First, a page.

The Mary Tyler Moore Show debuted in 1970 with a simple but totally novel premise: It featured a single, working woman as its main character. Mary Richards is a 30-year-old journalist who moves to Minneapolis for her career. She doesn’t live with or near any of her family, nor is she hoping to find a husband and start a family of her own. Instead she forms deep, supportive relationships with other women and her work colleagues. The show de-centers men or motherhood as the central sources of identity, conflict, or comedy for Moore’s character. In fact, Richards does not date much at all—a decision (by the writers) that closed down any need to comment on the ongoing sexual revolution.
By generally ignoring its main character’s love life, Mary Tyler Moore’s series produced seven years of episodes that all pass the Bechdel test (which requires that a story have two female characters who speak to each other about something other than men). Forty years since the show aired, it’s difficult to name another actress whose body of work comes close to providing such consistently well-rounded representations of women. And yet, most of the time, the single, working woman at its center wasn’t debating feminist politics or fighting for professional respect. She was busy being the change she wanted others to get used to seeing in the world.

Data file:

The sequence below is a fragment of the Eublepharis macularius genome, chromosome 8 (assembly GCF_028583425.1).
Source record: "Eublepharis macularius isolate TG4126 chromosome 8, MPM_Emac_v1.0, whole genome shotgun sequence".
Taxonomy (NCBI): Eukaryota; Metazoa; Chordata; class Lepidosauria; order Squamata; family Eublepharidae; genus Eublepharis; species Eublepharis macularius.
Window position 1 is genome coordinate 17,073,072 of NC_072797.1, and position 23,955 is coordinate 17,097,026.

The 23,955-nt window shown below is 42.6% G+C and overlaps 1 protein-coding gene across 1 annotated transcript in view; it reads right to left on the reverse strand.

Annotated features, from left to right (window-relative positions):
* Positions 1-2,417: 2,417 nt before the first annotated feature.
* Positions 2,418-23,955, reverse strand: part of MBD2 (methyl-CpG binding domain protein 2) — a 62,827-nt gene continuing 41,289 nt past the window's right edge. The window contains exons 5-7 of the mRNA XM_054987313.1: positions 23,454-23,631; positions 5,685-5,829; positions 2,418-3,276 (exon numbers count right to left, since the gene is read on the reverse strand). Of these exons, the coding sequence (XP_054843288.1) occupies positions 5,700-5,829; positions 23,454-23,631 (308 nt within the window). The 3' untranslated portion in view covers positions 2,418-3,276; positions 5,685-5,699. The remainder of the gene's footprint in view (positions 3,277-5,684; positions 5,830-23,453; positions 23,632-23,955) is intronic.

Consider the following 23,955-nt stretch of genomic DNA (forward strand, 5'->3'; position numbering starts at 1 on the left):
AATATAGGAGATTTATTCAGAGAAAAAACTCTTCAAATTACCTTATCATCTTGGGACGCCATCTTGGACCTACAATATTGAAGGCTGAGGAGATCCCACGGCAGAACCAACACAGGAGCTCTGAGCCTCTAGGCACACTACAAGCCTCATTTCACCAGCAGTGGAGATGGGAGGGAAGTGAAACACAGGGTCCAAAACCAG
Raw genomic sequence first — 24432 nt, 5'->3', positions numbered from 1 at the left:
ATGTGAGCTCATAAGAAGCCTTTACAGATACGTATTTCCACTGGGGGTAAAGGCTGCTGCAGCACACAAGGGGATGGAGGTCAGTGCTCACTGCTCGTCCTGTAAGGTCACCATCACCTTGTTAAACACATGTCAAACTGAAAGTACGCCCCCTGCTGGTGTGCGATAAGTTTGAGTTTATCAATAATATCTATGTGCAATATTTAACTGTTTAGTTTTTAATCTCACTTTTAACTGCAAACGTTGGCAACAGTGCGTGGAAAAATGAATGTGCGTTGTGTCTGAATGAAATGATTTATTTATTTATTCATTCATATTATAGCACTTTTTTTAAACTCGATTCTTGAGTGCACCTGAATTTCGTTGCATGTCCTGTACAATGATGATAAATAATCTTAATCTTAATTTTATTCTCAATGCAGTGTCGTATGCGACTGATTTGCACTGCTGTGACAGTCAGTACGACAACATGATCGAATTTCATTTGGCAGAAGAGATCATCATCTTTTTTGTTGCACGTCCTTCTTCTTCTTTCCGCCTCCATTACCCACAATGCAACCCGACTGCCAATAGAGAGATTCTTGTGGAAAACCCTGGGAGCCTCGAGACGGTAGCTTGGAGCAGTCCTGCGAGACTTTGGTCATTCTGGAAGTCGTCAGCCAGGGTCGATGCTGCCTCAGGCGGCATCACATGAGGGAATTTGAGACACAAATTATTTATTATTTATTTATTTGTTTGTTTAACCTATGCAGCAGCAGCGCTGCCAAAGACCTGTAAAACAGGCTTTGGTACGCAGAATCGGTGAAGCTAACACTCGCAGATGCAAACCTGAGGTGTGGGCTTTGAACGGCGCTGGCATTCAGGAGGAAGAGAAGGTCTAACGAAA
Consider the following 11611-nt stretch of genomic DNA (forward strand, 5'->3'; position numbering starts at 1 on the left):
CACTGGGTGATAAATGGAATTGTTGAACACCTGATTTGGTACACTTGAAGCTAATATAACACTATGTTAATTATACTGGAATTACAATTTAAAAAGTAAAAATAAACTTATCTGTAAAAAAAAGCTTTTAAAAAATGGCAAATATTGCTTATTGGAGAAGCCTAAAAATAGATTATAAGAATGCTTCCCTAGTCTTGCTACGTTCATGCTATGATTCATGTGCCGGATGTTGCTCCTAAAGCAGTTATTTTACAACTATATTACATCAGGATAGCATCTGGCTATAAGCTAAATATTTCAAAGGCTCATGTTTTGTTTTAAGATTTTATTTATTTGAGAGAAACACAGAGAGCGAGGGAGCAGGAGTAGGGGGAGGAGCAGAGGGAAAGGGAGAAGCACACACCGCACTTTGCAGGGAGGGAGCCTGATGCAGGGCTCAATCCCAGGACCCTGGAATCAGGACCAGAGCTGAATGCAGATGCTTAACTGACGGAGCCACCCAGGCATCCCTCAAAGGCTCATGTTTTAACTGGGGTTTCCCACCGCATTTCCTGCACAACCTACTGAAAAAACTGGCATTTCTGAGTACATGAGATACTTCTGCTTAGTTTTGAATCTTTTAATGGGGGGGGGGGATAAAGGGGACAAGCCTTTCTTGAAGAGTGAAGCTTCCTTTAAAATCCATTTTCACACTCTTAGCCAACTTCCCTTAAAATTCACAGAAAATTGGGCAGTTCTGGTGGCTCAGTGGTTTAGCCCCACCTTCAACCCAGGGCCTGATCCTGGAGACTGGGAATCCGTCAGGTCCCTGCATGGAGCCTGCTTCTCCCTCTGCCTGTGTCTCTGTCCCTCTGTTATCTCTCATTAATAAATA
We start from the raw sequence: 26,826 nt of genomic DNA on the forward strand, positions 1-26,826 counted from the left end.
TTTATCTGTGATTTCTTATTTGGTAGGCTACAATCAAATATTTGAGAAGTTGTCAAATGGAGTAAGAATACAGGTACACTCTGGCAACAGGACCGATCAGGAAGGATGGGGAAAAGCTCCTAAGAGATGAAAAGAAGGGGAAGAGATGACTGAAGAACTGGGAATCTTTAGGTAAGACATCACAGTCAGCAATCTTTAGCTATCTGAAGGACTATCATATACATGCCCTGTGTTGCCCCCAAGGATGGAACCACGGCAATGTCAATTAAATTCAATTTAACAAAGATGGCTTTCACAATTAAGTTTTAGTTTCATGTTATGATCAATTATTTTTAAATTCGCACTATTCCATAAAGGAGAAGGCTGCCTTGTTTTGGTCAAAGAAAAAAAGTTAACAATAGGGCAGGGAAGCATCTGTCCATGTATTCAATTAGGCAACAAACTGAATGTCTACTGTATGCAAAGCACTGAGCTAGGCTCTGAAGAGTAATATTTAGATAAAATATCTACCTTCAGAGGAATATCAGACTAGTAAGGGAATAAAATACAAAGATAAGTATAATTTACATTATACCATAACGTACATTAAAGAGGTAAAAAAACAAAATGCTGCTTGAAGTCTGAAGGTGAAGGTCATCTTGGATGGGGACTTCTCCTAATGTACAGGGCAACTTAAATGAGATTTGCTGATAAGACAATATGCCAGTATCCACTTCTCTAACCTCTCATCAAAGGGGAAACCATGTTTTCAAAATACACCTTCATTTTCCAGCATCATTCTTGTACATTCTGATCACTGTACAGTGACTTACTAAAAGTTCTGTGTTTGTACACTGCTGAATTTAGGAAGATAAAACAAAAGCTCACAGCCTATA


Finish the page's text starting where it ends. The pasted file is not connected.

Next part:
Therein lies the first lesson of Mary Tyler Moore: she created an incredibly likeable character who nevertheless embodied a change to the status quo. Television historian Victoria Johnson has argued that The Mary Tyler Moore Show imagined a reassuringly sane middle ground after the profound cultural upheaval of the 1960s. Through Mary’s affable character, viewers could reconcile certain feminist principles with traditional American values.
However, a comparative analysis of The Mary Tyler Moore Show and Girls does more than illustrate feminism’s impact on primetime. When reading it as a story of contrasting approaches, we encounter a larger question: What tactics for shaping—or as Christians often say, “engaging”—culture have the most impact? In a moment when so little is civil in our civil discourse and polarization is the theme of each morning’s front page, a look over our collective shoulders suggests that a “culture war” footing rooted in bold confrontation (more in line with Dunham’s approach) has rarely been as effective as a patient, steady charm offensive (à la Moore).
Moore’s sturdy optimism offers a challenge to Dunham’s confrontational style. She also offers Christians a model of what being a “faithful presence” might look like, perhaps, if we decide to go be salt and light right where we are, rather than loudly confronting others with our intentions to be so.